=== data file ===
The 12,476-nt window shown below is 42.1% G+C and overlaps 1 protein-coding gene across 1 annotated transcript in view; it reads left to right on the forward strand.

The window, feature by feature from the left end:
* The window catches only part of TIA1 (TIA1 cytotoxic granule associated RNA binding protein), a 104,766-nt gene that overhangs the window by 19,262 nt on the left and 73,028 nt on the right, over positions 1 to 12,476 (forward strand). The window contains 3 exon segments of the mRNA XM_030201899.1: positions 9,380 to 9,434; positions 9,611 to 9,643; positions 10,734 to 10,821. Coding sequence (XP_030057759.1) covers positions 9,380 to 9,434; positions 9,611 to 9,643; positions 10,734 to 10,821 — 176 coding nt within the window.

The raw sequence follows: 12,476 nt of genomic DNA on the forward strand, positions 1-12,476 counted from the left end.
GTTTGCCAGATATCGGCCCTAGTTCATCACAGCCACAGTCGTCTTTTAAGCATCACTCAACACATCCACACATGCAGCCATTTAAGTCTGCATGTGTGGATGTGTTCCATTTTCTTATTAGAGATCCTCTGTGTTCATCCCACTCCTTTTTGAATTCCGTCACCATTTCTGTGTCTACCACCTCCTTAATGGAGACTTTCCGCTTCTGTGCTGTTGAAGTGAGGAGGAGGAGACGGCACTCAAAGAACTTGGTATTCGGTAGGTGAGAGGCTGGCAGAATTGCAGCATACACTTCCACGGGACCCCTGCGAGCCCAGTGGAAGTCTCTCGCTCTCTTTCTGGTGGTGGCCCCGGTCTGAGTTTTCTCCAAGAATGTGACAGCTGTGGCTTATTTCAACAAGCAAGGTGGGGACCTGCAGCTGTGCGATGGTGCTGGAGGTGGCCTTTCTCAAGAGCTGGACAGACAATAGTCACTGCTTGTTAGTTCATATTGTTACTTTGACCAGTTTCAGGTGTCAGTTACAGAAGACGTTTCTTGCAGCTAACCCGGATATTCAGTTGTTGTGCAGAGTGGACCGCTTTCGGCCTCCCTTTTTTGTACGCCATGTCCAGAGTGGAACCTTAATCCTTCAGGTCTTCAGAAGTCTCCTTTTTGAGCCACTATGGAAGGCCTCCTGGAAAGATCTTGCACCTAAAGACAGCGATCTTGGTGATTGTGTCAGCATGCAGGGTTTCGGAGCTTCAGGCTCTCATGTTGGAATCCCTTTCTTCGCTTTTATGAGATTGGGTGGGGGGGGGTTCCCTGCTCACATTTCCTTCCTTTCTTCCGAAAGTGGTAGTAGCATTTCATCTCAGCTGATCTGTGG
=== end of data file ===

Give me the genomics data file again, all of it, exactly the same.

The 12,476-nt window shown below is 42.1% G+C and overlaps 1 protein-coding gene across 1 annotated transcript in view; it reads left to right on the forward strand.

The window, feature by feature from the left end:
* The window catches only part of TIA1 (TIA1 cytotoxic granule associated RNA binding protein), a 104,766-nt gene that overhangs the window by 19,262 nt on the left and 73,028 nt on the right, over positions 1 to 12,476 (forward strand). The window contains 3 exon segments of the mRNA XM_030201899.1: positions 9,380 to 9,434; positions 9,611 to 9,643; positions 10,734 to 10,821. Coding sequence (XP_030057759.1) covers positions 9,380 to 9,434; positions 9,611 to 9,643; positions 10,734 to 10,821 — 176 coding nt within the window.

The raw sequence follows: 12,476 nt of genomic DNA on the forward strand, positions 1-12,476 counted from the left end.
GTTTGCCAGATATCGGCCCTAGTTCATCACAGCCACAGTCGTCTTTTAAGCATCACTCAACACATCCACACATGCAGCCATTTAAGTCTGCATGTGTGGATGTGTTCCATTTTCTTATTAGAGATCCTCTGTGTTCATCCCACTCCTTTTTGAATTCCGTCACCATTTCTGTGTCTACCACCTCCTTAATGGAGACTTTCCGCTTCTGTGCTGTTGAAGTGAGGAGGAGGAGACGGCACTCAAAGAACTTGGTATTCGGTAGGTGAGAGGCTGGCAGAATTGCAGCATACACTTCCACGGGACCCCTGCGAGCCCAGTGGAAGTCTCTCGCTCTCTTTCTGGTGGTGGCCCCGGTCTGAGTTTTCTCCAAGAATGTGACAGCTGTGGCTTATTTCAACAAGCAAGGTGGGGACCTGCAGCTGTGCGATGGTGCTGGAGGTGGCCTTTCTCAAGAGCTGGACAGACAATAGTCACTGCTTGTTAGTTCATATTGTTACTTTGACCAGTTTCAGGTGTCAGTTACAGAAGACGTTTCTTGCAGCTAACCCGGATATTCAGTTGTTGTGCAGAGTGGACCGCTTTCGGCCTCCCTTTTTTGTACGCCATGTCCAGAGTGGAACCTTAATCCTTCAGGTCTTCAGAAGTCTCCTTTTTGAGCCACTATGGAAGGCCTCCTGGAAAGATCTTGCACCTAAAGACAGCGATCTTGGTGATTGTGTCAGCATGCAGGGTTTCGGAGCTTCAGGCTCTCATGTTGGAATCCCTTTCTTCGCTTTTATGAGATTGGGTGGGGGGGGGTTCCCTGCTCACATTTCCTTCCTTTCTTCCGAAAGTGGTAGTAGCATTTCATCTCAGCTGATCTGTGG